For more than 20 years, the members of a church have publicized their message by picketed over 600 funerals for military service members. During one of these pickets, congregation members picketed on public land adjacent to public streets near a U.S. Marine’s funeral. The picketers had notified the authorities prior to the funeral of its intent to picket at the time of the funeral, and the picketers complied with direction in presenting their protest. None of the picketers entered the funeral site property, appeared at the cemetery, shouted or use profanity, nor was there any demonstration of violence.
Whether the church’s demonstration near a funeral is protected under the First Amendment?
Yes. Speech that is directed at the matters of public concern is at the heart of the protection of the First Amendment.
The Court held that First Amendment speech issues turn “largely on whether that speech is of public or private concern, as determined by all the circumstances of the case.” The Court identified two instances in which speech is a matter of public concern: first, “when it can ‘be fairly considered as relating to any matter of political, social, or other concern to the community,’” [quoting Connick v. Myers, 461 U.S. 138 (1983)], and when it “is a subject of legitimate news interest; that is, a subject of general interest and of value and concern to the public,” [quoting San Diego v. Roe, 543 U.S. 77 (2004)]. The inappropriate or controversial nature of the speech is not relevant to the determination of whether it is directed at a public concern.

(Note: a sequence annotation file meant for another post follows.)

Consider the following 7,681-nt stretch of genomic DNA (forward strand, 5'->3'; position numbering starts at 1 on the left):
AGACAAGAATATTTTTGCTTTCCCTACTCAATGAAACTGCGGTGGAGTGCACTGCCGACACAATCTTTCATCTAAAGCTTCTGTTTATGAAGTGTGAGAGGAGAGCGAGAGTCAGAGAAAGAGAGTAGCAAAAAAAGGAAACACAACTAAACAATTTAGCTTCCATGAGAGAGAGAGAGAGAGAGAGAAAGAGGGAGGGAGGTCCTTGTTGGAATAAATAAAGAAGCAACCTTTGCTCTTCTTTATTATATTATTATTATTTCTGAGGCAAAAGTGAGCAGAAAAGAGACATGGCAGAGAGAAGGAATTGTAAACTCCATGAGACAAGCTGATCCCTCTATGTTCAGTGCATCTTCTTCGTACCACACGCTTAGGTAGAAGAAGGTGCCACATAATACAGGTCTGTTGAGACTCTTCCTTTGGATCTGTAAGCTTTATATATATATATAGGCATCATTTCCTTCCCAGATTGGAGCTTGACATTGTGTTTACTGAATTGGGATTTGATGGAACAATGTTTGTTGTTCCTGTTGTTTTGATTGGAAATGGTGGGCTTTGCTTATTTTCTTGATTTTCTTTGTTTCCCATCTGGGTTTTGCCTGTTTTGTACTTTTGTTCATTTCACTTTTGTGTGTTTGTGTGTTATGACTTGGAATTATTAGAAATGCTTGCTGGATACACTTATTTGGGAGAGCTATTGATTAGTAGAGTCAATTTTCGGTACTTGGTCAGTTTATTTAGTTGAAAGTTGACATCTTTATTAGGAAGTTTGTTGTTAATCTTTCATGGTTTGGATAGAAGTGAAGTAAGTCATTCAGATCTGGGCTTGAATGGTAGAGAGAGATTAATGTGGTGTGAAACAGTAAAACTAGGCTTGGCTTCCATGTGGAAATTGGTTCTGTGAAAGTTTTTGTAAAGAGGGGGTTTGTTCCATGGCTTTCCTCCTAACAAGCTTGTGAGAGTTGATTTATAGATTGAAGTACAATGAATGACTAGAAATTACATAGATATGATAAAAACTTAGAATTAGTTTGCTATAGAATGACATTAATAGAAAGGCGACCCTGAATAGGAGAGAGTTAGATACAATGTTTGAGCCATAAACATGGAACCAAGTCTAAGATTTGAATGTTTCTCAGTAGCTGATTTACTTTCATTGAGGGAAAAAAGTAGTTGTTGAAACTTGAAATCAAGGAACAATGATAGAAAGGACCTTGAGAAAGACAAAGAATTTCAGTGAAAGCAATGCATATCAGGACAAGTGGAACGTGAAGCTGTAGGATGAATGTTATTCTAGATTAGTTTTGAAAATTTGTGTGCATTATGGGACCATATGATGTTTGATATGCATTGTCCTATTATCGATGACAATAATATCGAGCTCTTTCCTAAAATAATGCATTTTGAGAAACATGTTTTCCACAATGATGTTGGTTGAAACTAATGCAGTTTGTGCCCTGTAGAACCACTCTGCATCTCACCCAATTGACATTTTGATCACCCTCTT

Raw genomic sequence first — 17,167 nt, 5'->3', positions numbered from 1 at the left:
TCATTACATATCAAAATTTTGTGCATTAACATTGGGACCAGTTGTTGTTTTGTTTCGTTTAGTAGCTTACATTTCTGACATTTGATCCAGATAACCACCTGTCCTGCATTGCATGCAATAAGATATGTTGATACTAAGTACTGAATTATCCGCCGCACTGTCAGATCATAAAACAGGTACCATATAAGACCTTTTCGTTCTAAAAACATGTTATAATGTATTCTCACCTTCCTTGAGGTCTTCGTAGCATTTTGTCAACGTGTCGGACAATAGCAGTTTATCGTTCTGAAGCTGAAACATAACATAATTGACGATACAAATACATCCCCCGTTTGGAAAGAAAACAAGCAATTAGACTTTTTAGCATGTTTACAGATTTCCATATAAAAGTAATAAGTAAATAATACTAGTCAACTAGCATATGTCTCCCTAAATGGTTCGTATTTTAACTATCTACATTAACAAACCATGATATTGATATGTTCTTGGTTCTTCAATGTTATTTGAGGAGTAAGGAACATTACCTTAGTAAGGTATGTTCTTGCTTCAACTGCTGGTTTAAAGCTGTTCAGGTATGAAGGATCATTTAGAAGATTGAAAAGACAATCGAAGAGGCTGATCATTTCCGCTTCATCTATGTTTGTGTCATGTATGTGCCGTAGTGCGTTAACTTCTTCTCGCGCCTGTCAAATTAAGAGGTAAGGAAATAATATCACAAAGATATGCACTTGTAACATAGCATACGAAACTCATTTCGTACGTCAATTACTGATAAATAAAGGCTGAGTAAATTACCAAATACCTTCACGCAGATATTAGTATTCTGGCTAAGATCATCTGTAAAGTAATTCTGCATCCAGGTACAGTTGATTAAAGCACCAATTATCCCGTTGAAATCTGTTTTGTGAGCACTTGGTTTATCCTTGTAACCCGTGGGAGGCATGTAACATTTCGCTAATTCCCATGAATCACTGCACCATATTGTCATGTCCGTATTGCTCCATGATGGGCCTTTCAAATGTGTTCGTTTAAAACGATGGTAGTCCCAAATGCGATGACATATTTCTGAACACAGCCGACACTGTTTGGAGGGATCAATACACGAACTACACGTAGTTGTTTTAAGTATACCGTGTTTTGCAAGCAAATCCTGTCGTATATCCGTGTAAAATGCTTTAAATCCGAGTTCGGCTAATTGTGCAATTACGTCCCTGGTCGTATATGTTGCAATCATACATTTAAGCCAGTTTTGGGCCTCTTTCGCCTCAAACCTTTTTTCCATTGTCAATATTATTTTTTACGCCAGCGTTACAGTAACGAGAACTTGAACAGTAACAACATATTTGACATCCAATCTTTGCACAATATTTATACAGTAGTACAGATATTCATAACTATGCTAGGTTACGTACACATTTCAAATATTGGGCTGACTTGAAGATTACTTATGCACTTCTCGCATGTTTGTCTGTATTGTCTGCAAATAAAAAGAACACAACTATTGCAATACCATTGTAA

In this case, even though the church’s demonstration was connected to a funeral, the Court held that this, by itself, did not alter the nature of its public speech. The church’s signs, exhibited on a public land next to a public street, reflected condemnation of much in society. The church’s lawful choice of where to present these concerns did not modify its public concern to a private one.
562 U.S. 443, 131 S. Ct. 1207 (2011)